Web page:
–  Prepositional Phrases – Over  –

[su_dropcap style=”flat”]A[/su_dropcap]n Alphabetical list of English Prepositional Phrases using the word “Over”  –  If you do not see the Phrase that you are looking for, please let me know in the comments below and I will be happy to add it for you at my earliest convenience.


(to have someone’s) Fingerprints All Over It – This is an idiomatic adverbial phrase which is used to describe something that is suspected to be created, inspired, added to, or at least contain the involvement of a person or group, through hints that seem to indicate that person’s or group’s involvement, even though there is no proof of it…  “The destruction of the Twin Towers in New York *had the government’s fingerprints all over it*.  There is absolutely no way that an airplane crash would bring down those buildings.  Especially building Seven, which wasn’t even hit.”

(to) Get Over (something) – This is an idiomatic phrasal verb which means:  To heal from, recover from, no longer be negatively affected by, or no longer care about some situation that had previously cause one pain or suffering…  “It took me a long time, and a lot of suffering, but in a single moment, with a simple thought, I finally *got over* the anger I had towards my ex-girlfriend.”

(to not be able to) Get Over (something) – This phrase (unlike “To Get Over Something”) is not talking about recovering from something.  This phrase, instead, is used to express when a person has experienced something that was so shocking, surprising, or upsetting, that one is not able to stop thinking about it…  “I just *can’t get over* the nerve of my boss!  He actually told me that he was going to give Susan the promotion because she looks better in a short skirt than I do!!!  Well, he’s going to have a hard time *getting over it* when he receives a call from my lawyer sexual misconduct and discrimination.”

(to) Go Over (something) – This is an idiomatic verb phrase that means to review something in detail…  “I need you to *go over* the financial statements from last quarter.  Some of the figures aren’t right.”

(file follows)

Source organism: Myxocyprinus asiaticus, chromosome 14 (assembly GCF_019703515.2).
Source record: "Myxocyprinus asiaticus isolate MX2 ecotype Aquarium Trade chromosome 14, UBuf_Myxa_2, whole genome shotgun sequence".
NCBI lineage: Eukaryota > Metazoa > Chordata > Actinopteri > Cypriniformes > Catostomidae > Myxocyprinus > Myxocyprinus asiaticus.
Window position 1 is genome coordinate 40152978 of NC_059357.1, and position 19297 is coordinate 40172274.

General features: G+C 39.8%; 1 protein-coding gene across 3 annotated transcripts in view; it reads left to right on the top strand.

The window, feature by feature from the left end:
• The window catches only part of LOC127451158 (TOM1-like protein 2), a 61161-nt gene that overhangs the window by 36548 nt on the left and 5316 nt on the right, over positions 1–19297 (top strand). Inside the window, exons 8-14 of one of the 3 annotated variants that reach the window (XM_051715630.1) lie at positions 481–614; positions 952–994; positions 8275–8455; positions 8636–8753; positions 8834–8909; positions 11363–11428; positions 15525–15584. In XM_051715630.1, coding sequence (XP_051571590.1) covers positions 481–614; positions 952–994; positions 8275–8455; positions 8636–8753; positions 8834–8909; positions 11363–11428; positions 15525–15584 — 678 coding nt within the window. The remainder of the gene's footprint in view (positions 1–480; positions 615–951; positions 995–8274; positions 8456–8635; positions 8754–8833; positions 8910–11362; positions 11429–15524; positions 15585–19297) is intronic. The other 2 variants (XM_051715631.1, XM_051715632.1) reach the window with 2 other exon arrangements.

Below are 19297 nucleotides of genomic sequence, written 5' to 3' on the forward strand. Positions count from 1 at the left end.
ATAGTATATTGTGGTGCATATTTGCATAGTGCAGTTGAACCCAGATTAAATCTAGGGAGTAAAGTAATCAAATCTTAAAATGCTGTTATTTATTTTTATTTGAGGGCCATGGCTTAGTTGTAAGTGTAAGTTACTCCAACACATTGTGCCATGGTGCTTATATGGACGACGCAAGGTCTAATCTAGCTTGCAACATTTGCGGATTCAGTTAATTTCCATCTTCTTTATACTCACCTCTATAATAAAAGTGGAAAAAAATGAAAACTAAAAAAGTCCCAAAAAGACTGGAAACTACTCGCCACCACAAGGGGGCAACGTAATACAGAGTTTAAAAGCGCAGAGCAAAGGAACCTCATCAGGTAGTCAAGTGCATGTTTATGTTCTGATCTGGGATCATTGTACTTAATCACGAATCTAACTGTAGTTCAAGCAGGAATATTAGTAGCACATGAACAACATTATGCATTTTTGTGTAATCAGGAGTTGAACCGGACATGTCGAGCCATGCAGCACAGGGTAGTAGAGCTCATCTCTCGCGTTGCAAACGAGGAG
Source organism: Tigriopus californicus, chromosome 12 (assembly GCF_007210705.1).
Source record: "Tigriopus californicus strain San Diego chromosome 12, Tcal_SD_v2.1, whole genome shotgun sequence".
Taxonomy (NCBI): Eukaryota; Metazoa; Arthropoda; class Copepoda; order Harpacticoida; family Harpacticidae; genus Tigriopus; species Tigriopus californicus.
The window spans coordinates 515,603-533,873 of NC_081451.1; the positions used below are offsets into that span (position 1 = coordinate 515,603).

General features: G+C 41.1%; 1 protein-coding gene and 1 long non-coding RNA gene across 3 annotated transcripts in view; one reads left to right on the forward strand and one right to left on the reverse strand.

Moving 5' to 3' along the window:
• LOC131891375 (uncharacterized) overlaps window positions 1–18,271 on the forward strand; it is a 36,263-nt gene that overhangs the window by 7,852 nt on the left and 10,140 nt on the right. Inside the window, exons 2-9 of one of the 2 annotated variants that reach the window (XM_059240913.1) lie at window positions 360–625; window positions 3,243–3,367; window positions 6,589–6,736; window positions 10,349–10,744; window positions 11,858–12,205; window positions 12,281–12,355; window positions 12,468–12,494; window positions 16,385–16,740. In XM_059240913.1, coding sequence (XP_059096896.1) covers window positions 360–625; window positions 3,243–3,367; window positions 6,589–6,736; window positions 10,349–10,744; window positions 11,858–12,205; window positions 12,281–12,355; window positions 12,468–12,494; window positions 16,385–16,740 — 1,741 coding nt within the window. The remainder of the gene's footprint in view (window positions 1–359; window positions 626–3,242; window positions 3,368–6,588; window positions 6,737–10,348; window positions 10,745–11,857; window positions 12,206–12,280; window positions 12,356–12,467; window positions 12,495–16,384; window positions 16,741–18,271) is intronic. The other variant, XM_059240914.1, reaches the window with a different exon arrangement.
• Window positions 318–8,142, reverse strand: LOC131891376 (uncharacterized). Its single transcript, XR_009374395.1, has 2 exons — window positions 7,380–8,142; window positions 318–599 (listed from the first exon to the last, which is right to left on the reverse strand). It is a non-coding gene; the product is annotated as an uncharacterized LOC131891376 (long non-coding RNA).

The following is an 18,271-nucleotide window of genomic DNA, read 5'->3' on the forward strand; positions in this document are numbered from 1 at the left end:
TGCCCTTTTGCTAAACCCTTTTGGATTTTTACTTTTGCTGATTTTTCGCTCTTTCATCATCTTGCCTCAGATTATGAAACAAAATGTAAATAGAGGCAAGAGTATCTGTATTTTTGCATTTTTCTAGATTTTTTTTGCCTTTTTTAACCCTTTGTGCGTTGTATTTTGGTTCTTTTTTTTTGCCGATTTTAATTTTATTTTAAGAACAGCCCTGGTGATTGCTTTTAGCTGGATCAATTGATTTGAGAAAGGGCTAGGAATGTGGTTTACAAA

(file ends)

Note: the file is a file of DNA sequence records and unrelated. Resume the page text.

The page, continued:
Left-Overs – This idiomatic phrasal noun is also a slang term for the food that is not eaten and then saved for the next day…  “We’ve got too much food in the refrigerator to go out to a restaurant tonight.  We’re going to have *left-overs* for at least the next three days.”

(to be) Looking Over (one’s) Shoulder – This is an idiomatic verb phrase which actually acts as an adjectival phrase to describe one’s state of being.  It comes from the situation wherein a person thinks, feels, or actually is being followed and the uncomfortable feeling has them actually looking over his or her shoulder.  So idiomatically, we use this phrase to describe when a person has the feeling that he or she is being followed, watched, observed, scrutinized, etc….  “After all of his criminals associates were arrested, and the police contacted him about his involvement with the Mafia, George was sure that he was being watched, and was constantly *looking over his shoulder* whenever he was in public.”

(to) Over-Flow – This phrasal verb is used to describe when the contents of some container becomes more than can be contained in its vessel…  “We had so much rain over the last week, that the river started *over-flowing*.”  /  “I’m so freakin’ rich that my pockets are *over-flowing* with money!!!” 😀

(to) Oversleep – This is not to be confused with the phrasal verb, to “Sleep Over”, this is a phrasal verb which means to accidentally sleep past the time that one was supposed to, or at least intending to wake up…  “Oh No!  I *overslept* again!  The boss is going to be really mad!”  –  Notice also that the past tense of this verb is irregular.

(to) Run Over (something) – This is the phrasal verb that we use to say that something hit by a car or moving vehicle and the vehicle just kept going over the thing…  “My cat Sylvester was *run over* by a car.”

(to) Sleep Over – This is a phrase that is used to describe when a child stays over night at a friends house…  “I used to *sleep over* at my friend Jim’s house every Saturday of the school year back in my second year of high-school.”

–  ( Prepositional Phrases – Over )  –


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